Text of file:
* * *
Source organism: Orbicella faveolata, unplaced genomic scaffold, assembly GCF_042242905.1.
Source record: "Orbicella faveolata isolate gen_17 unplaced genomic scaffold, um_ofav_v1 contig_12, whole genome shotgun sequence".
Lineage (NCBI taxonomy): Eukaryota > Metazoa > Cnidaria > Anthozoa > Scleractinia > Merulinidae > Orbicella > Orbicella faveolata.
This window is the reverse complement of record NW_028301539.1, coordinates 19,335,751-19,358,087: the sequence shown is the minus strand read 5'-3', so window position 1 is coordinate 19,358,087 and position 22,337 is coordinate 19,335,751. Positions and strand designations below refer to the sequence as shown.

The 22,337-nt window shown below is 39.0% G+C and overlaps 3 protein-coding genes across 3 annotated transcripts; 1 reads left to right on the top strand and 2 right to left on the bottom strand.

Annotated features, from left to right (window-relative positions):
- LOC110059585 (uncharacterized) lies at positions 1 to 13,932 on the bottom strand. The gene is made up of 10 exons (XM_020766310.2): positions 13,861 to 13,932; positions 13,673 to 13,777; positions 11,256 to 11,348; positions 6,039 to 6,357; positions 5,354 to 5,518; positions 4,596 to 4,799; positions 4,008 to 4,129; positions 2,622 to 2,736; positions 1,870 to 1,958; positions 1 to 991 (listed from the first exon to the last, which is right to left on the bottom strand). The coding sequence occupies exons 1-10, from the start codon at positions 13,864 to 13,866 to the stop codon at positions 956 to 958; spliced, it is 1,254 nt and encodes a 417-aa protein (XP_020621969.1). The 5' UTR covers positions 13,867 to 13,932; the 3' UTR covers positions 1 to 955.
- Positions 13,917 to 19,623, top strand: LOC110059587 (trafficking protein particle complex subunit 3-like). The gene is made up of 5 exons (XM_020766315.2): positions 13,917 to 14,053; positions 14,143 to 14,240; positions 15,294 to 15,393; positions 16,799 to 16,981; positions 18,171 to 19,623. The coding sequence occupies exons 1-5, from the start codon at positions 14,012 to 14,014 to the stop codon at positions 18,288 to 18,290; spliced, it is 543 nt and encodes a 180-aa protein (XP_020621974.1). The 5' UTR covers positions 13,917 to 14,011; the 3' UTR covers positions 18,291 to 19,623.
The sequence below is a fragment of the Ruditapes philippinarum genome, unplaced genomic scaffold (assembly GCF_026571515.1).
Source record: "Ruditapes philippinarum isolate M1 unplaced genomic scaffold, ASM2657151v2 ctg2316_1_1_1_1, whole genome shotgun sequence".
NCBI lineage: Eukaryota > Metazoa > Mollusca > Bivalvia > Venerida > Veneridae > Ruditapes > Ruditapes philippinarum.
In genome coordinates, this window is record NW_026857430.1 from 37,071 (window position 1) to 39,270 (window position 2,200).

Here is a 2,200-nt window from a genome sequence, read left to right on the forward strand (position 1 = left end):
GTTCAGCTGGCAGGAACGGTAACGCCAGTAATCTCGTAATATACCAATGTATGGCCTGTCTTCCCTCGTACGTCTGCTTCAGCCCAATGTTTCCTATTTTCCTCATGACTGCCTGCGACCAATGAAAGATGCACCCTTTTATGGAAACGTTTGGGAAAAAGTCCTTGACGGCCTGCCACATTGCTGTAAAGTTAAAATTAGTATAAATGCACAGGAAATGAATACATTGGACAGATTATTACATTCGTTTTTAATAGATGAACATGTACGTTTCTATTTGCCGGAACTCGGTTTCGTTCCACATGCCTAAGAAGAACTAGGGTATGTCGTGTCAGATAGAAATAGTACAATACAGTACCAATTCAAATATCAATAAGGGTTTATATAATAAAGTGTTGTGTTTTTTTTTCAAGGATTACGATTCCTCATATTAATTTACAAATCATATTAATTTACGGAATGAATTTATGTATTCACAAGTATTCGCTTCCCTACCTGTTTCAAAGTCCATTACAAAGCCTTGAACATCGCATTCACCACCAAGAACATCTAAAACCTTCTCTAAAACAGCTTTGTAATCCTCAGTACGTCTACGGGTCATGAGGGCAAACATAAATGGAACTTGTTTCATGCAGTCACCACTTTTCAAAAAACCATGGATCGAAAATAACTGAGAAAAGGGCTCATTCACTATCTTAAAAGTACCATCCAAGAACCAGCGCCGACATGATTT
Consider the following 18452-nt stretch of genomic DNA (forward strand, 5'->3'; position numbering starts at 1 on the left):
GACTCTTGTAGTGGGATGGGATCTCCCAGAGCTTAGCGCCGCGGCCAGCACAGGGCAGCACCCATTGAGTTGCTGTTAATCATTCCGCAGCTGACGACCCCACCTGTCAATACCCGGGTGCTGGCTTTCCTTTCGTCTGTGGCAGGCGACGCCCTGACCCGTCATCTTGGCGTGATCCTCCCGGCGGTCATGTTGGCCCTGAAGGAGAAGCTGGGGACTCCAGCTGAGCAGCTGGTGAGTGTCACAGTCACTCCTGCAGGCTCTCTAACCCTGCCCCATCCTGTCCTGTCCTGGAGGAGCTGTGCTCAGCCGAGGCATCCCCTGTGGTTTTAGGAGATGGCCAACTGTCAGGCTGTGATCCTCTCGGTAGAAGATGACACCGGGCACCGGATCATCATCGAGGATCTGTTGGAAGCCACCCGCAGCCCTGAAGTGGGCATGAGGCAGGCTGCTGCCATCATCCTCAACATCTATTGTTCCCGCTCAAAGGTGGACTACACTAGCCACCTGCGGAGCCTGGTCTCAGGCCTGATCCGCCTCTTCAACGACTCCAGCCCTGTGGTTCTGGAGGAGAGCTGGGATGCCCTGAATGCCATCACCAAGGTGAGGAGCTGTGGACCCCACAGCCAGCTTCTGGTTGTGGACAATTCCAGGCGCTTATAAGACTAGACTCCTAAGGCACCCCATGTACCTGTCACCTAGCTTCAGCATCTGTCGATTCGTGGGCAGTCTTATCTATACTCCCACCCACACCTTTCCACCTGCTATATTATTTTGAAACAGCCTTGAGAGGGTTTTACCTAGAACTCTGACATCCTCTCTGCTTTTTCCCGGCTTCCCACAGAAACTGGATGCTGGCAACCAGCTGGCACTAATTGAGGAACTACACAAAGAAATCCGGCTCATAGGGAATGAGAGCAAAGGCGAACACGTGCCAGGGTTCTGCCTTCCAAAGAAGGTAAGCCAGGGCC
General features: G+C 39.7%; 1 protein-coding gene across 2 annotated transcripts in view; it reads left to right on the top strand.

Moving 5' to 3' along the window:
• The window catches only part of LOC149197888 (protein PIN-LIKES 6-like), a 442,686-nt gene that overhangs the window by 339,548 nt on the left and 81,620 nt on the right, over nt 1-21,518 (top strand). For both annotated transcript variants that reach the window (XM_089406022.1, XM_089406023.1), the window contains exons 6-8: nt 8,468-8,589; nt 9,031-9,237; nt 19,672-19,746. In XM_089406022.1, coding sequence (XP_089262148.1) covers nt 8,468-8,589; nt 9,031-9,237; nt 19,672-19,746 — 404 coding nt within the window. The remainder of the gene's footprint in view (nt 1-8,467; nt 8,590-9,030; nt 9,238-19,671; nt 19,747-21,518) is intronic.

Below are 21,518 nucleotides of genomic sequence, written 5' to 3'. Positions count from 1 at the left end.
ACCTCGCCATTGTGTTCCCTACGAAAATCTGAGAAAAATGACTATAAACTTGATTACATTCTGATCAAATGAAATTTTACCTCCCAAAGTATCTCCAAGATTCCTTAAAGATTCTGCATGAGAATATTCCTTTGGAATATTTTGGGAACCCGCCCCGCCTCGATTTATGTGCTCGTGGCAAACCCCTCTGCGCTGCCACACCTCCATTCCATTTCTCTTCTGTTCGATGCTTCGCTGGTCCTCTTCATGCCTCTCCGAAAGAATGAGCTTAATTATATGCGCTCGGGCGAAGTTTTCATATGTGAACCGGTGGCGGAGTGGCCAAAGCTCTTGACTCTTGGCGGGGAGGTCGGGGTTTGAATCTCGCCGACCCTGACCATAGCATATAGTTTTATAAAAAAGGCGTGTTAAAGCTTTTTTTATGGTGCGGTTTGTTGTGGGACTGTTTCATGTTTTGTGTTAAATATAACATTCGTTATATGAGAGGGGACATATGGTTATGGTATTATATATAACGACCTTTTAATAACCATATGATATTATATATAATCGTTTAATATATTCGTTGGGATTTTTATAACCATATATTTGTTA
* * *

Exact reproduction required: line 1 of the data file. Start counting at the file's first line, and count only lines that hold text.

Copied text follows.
Source organism: Orbicella faveolata, unplaced genomic scaffold, assembly GCF_042242905.1.